Q: The residents of our condo complex want to hire a property manager for our complex. The HOA’s board of directors does not want to hire a property manager, saying it will cost too much. Our opinion is that the board is not managing our finances well. We have had special assessments for the last five consecutive years, and we do not see any improvements.
We are wondering if there is any way the owners can hire a management company without the approval of the board. We have talked to an attorney and a management company, and they both suggest that it would be wise for us to hire a management firm since our finances are in such disarray.
Typically the decision as to whether or not to hire a professional HOA management company revolves around the size of an association community, the type and extent of its amenities and the time and talents of its Board of Directors.
If you are in a larger association community, have significant structures, amenities and landscaping that need to be maintained, or you have difficulty finding enough qualified volunteers to serve on your board and manage your condominium, your board should consider hiring a professional HOA management company.
Factors to consider are whether your board members have experience leading a nonprofit corporation, handling the preparation of budgets, financial statements, tax returns and insurance issues, experience with investments and long-term capital finance planning, or the background to competently negotiate vendor contracts.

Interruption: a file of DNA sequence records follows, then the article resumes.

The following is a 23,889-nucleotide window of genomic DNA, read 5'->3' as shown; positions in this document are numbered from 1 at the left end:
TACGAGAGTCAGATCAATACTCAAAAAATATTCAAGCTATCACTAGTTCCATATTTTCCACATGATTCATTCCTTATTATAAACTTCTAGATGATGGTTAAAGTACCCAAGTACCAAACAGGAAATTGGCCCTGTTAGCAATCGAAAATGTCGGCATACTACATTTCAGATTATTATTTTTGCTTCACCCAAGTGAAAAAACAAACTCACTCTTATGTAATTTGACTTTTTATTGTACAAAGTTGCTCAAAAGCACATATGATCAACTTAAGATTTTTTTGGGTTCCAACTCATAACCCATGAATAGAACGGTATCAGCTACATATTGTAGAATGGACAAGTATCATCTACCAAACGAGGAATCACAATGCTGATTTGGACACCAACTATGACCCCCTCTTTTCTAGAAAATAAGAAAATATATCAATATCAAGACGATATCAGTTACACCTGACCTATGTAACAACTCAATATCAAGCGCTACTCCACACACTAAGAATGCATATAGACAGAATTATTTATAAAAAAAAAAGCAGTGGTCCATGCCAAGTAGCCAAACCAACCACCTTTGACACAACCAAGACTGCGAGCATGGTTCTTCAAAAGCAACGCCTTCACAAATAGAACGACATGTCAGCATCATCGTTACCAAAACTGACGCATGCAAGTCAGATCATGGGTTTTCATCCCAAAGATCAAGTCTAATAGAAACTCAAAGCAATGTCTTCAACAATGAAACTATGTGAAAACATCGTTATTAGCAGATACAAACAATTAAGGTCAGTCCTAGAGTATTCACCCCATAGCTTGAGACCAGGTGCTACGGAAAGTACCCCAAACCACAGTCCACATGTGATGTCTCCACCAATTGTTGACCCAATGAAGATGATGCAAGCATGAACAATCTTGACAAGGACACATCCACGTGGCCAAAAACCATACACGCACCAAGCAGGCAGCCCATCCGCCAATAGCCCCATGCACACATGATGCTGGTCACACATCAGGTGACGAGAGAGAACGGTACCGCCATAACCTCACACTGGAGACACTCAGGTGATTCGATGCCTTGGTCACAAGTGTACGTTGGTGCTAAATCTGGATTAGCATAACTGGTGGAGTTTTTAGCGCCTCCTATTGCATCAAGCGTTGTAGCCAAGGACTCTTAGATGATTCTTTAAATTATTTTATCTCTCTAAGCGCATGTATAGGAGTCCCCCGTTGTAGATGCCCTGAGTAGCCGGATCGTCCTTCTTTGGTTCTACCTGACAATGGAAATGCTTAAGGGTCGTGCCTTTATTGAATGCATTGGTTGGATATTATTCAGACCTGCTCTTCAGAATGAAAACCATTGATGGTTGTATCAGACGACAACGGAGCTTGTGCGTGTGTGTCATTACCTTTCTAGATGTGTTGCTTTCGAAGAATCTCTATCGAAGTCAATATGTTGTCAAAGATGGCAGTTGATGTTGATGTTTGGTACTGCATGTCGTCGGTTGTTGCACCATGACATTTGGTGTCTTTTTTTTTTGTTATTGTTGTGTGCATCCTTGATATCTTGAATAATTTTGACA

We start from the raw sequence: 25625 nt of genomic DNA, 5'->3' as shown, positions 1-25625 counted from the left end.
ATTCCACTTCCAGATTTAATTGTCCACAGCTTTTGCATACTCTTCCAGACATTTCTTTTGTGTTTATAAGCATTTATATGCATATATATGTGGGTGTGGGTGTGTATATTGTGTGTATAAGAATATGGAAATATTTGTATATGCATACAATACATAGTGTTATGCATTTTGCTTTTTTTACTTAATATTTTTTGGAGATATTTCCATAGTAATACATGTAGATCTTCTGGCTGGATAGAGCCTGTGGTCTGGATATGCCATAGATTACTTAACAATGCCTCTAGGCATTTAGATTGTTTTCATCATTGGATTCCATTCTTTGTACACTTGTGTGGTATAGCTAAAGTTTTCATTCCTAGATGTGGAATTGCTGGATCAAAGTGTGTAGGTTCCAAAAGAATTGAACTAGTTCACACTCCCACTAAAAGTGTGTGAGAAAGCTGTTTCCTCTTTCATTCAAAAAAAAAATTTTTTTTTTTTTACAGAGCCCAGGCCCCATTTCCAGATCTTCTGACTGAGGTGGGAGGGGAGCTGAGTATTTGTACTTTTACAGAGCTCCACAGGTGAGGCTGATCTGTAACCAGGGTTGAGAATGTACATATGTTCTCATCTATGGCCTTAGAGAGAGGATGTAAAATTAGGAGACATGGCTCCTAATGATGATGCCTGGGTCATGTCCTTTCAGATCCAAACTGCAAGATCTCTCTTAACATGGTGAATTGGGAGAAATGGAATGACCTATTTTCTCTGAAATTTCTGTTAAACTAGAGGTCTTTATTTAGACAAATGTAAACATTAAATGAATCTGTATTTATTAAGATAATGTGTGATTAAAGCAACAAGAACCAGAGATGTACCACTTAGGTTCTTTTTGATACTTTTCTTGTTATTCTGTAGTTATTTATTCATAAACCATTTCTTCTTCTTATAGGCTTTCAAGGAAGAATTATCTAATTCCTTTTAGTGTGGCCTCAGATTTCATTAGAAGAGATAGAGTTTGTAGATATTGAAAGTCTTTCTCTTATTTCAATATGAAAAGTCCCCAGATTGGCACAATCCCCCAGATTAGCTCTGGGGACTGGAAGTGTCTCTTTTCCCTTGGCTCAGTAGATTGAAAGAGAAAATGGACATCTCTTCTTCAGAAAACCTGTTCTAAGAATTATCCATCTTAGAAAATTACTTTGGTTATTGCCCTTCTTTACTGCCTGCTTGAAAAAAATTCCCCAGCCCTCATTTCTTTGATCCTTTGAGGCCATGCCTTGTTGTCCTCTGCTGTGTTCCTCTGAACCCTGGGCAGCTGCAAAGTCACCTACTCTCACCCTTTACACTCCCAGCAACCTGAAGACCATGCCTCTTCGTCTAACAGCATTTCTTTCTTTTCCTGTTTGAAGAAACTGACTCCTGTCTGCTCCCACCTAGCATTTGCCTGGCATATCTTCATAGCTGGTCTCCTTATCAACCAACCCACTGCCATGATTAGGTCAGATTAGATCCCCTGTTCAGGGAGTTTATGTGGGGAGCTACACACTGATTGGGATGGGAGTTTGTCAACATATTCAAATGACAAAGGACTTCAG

Managing a condominium requires skills in a wide variety of areas, including finance, contract negotiation, insurance, building maintenance, real estate management and familiarity with federal, state, and local laws that affect HOAs and real estate in general.
The laws are constantly changing. After 20-plus years of representing HOAs, I still encounter unique issues every week. Self-managing an HOA, with the potential impact that it has on the values of all of the individual condominiums, carries great risk for inexperienced board members and the homeowners.
Most management companies offer a menu of services. If all your HOA needs help with is collecting assessments, paying bills and generating financial statements, you will have no problem finding one. If your HOA prefers a more hands-on, full-service approach, you can find that as well. Some management companies even provide full-time on-site personnel, such as a maintenance supervisor or concierge.
An HOA acts through its Board of Directors, and only the board has the authority to negotiate and enter into a management contract. Individual condo owners cannot, acting by themselves, take any legally binding action on behalf of the HOA.
If your board is reluctant to hire a management company, and the majority of owners disagree with this decision, you should consider whether your board members (who are elected by the homeowners) are adequately representing the best interests of all owners.
The real question might be: Can you afford not to hire a management company?
Charlotte attorney Michael Hunter represents community and condominium associations for the firm of Horack Talley. Email questions to firstname.lastname@example.org. Find his blog at www.CarolinaCommonElements.com
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